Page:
Developmental milestones: When do babies roll?



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Updated on Jul 09, 2024 · 4 mins read
Developmental milestones: When do babies roll?

Rolling is one of those lesser-talked about milestones, than say crawling, walking or talking – but when it happens it’s still just as exciting! And will quickly become their new favourite trick.

It often happens when you least expect it, your little one will be happily playing on their tummy – and boom there they go! Or often we might not even see it happen at all, one minute they’re on their tummy – we look away for a second and suddenly they’re on their back.

When do babies roll?

Like all milestones, rolling will happen at different times for all babies but typically you can expect to see some sideways movement around the 4 months mark. Some will do it earlier so it’s important to keep an eye out for signs of it. By around 6 months babies have typically mastered the roll – both the stomach to back and back again.

Why is rolling important?

Rolling is another skill that will help your baby develop the muscles they need to go on to crawl and walk. Some babies will want to show off this new skill constantly and will roll all about the place – and others will barely roll at all.

How to encourage your baby to roll?

Tummy time is key for your little one right from their first week. As they start to push their arms and develop muscles you will see them moving side to side and getting a feel for themselves.

Place toys over to one side or even hold them slightly behind their line of sight to get their interest and see if you can entice them to turn to see it.

When they start rolling you can put extra cushions or mats around them to make sure their head has a soft landing when they’re rolling.

How does rolling impact sleep?

Rolling can also impact sleep because your little one has learnt this fun new skill and they want to practice! So instead of drifting off to sleep easily, you may find them rolling about in their cot! Or worse they may wake up at 2 am wanting to get in some more practice.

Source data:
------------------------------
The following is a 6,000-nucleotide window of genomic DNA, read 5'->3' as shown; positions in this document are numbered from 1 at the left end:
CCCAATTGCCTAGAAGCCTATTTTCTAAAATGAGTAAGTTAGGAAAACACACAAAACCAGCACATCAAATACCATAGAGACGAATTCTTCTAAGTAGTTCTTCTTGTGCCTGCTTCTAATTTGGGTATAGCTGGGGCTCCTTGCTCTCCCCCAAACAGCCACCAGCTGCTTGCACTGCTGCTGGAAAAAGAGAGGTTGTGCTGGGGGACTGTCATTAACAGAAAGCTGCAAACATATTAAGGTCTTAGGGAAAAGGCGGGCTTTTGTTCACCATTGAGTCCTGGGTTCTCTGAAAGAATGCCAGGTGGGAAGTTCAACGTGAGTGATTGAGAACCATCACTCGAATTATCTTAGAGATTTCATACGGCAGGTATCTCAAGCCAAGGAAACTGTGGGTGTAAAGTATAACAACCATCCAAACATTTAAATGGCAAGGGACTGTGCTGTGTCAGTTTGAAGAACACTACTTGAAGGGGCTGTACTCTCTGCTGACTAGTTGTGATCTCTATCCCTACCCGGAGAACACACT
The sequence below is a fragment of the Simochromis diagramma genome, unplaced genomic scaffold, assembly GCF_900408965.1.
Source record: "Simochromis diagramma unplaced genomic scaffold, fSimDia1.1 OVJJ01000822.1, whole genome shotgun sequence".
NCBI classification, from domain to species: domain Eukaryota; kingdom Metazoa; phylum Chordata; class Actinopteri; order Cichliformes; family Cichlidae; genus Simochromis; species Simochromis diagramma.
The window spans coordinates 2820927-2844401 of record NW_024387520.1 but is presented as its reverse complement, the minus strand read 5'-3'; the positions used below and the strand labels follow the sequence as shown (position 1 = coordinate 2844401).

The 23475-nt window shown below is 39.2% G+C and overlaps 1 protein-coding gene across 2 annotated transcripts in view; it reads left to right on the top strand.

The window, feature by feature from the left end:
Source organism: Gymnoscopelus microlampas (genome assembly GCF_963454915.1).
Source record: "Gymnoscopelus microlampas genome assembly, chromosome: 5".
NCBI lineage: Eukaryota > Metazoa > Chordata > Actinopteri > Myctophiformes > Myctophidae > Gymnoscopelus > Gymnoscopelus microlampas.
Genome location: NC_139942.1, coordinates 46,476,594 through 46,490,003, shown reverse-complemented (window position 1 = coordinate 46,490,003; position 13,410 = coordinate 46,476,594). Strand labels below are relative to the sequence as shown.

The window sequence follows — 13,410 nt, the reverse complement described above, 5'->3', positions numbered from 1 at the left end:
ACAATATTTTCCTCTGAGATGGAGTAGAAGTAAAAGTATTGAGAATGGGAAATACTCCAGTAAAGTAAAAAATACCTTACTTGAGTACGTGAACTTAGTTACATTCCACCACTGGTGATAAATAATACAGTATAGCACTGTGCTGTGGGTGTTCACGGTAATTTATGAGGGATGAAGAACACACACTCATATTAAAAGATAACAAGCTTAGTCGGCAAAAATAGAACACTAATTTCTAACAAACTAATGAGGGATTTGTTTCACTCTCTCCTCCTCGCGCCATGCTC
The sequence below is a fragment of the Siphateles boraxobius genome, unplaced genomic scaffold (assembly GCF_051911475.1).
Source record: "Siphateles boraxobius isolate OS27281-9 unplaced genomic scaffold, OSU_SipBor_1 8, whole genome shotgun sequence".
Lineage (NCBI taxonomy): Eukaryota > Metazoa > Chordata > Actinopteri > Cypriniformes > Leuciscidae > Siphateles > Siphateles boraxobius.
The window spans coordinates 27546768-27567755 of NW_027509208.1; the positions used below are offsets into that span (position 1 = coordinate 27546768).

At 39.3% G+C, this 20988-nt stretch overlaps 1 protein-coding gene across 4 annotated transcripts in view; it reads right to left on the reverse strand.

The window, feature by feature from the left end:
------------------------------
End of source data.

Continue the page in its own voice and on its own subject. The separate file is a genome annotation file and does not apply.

Conversely, it might actually help them sleep better – because they’ve spent the day working so hard mastering their new skill that they are exhausted at night.

Sleep safety once baby starts rolling

Once your baby starts rolling it’s important that you take them out of a wrap or swaddle to sleep straight away and if they are still in a bassinet they should now move to a cot.

You should still put your baby down to sleep on their back, however, if they roll during the night this is ok, as long as their arms are free to help them move.

You should also remove blankets, or if you do use them make sure they are tucked firmly at the baby’s feet and cannot reach past their chest. Ideally, it’s best to switch to a safe sleeping bag that will keep the baby warm without the need for blankets.


For more tips on safe sleep and rolling check out Red Nose.

Other things to think about when baby starts to roll

When your baby starts to roll it’s time to baby-proof your house if you haven’t already. Get down on their level and think about what will grab their attention and make sure everything is safe and secure.

Rolling also means you need to be extra careful during nappy changes, to make sure they don’t try out their new skill whilst up on the table. You should never leave a baby unattended on the change table.

When should I be worried?

If your baby is not rolling this isn’t an immediate cause for concern, as some babies don’t roll and will skip this step. However, if they are not progressing past tummy time into sitting up or crawling – or at least showing signs of trying you should speak with your doctor or paediatrician.

When it comes to milestones, it’s important for parents to understand what’s normal, what’s not and when to worry. But when it comes to their development we know all babies are different and will get there in their own time.

So remember that the key is being aware of milestones – but not living by them!

Related articles:
Developmental milestones: When do babies smile?
Developmental milestones: When do babies start teething?
Simple ways to encourage your baby’s development 

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